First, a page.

In many ways, it feels as if Brady was somewhat hung out to dry by owner Robert Kraft. At his age, talent alone was not going to be able to deliver another championship. Last year he was provided with the tools he needed to win, but this year too much offensive talent was not adequately replaced.
So, what of the future? Can Tom Brady still win football games? Of course he can. It is the question of whether he is still capable of winning Super Bowls which both he and the Patriots must answer.
Brady will be a free agent come March 18th if he has not agreed a new deal to stay in Foxborough.
He will have no shortage of options should Kraft and the Patriots decide to move on, with several teams, most notably Miami, Denver, Cincinnati, Indianapolis and the LA Chargers all actively searching for their next quarterback. Even with several talented options available in the draft, the prospect of adding a six-time Super Bowl winner to your team could be too good to turn down.
‘It would appear mutually beneficial for the Patriots to keep him. It would give them time to search for his successor, whilst giving him a chance to avenge this season’s disappointments’
But Brady’s heart belongs in Boston. It would seem wrong to see him pull on another team’s jersey. Never playing again would be a better ending than seeing him struggling with a rebuilding team with little to no chance of getting near a title game.
New England’s options at quarterback are limited. They don’t have a young superstar waiting in the wings to take over. Jarrett Stidham is their current back-up and not considered by anybody as QB1 material.
Had Jimmy Garoppolo not been traded to San Francisco in 2017, he would’ve been a natural replacement. But he’s long gone and unless they are planning something drastic, such as a costly trade-up for a high draft pick, it’s hard to work out what their next move would be were they to cut ties with Tom.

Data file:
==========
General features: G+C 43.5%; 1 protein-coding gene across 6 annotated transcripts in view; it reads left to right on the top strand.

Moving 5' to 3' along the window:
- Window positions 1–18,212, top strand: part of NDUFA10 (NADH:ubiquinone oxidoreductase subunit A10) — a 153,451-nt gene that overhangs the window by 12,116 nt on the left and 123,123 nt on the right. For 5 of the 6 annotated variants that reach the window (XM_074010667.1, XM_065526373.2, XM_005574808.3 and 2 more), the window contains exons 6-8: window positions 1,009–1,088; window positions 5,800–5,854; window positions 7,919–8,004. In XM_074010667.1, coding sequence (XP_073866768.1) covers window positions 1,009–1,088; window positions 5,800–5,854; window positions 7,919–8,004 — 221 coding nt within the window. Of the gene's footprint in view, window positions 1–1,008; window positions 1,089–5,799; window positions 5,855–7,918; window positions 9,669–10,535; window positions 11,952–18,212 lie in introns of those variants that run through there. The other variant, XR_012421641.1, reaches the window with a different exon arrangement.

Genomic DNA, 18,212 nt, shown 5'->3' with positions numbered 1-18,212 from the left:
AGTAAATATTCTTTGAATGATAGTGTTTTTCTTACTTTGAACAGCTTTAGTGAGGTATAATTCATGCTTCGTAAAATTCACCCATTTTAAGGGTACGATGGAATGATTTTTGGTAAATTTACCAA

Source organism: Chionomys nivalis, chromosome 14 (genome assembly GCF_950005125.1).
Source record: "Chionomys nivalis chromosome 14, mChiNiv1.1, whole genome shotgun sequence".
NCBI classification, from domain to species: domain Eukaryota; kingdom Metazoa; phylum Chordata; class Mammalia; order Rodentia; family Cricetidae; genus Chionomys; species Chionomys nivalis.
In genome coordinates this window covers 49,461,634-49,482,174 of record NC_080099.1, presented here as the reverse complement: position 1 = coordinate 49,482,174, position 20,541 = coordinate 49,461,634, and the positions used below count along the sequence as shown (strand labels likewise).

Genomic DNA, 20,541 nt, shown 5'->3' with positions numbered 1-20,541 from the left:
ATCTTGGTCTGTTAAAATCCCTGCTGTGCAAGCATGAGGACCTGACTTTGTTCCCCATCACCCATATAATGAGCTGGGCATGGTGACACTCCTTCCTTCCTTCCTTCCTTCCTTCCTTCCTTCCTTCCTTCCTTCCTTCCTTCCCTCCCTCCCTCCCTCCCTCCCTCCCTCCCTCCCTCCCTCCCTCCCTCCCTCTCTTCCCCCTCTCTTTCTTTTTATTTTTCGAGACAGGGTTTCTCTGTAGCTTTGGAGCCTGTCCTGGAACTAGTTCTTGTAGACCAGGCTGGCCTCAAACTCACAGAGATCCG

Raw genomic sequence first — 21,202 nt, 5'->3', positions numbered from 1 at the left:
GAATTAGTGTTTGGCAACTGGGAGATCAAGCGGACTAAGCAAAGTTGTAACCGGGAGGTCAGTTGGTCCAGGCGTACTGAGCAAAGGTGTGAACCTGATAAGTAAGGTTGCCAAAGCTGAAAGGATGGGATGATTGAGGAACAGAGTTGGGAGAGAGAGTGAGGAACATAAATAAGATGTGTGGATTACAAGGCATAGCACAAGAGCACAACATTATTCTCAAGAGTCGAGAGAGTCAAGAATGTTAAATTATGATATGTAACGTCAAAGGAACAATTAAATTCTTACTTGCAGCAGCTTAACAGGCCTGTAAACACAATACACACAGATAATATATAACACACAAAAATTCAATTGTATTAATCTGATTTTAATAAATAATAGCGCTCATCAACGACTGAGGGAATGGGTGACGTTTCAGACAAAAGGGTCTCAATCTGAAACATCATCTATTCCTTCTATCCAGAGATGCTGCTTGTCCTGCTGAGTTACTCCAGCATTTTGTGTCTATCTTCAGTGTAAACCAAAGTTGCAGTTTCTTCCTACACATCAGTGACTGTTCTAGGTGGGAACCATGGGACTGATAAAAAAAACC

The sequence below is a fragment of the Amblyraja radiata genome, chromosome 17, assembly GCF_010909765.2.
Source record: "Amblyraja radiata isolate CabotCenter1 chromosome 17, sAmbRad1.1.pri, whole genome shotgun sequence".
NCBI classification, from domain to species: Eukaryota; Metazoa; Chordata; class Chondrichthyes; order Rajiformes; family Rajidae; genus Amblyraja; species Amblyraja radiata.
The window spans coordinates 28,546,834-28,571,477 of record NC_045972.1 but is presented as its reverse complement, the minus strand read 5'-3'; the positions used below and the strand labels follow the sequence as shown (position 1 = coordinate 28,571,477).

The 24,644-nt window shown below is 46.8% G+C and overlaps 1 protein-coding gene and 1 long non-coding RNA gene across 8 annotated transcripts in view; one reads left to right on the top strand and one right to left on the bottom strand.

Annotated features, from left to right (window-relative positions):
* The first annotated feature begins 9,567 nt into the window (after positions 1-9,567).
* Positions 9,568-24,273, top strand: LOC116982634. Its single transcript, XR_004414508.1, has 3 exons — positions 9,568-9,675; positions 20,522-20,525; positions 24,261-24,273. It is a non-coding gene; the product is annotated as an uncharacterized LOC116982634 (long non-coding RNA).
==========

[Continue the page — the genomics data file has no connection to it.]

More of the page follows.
Keeping Brady would not be a costly exercise, as he would likely agree to a short-term deal worth considerably less than his last contract. Retaining him, for one more year at least, would seem the obvious thing to do.
In the end it depends as much on what the man himself wants as it does his team. Would he really be willing to play elsewhere? Moving his family across the country, for one last contract on a team most likely not ready to win, is something it would be hard to see him doing.
Following that loss to the Titans – who have also since dumped No.1 seed Baltimore out of the playoffs – he reiterated his desire to continue playing and all but ruled out retirement. Whether he would feel the same if an offer to stay with the Pats was not on the table remains to be seen.
It would appear mutually beneficial for the Patriots to keep him. It would give them time to search for his successor, whilst giving him a chance to avenge this season’s disappointments.
If Brady bows out, he will do so as the greatest ever to throw the ball. But don’t bet against him walking out at Gillette Stadium again next autumn.
Photo via Flickr by Keith Allison at https://www.flickr.com/photos/27003603@N00/3866185527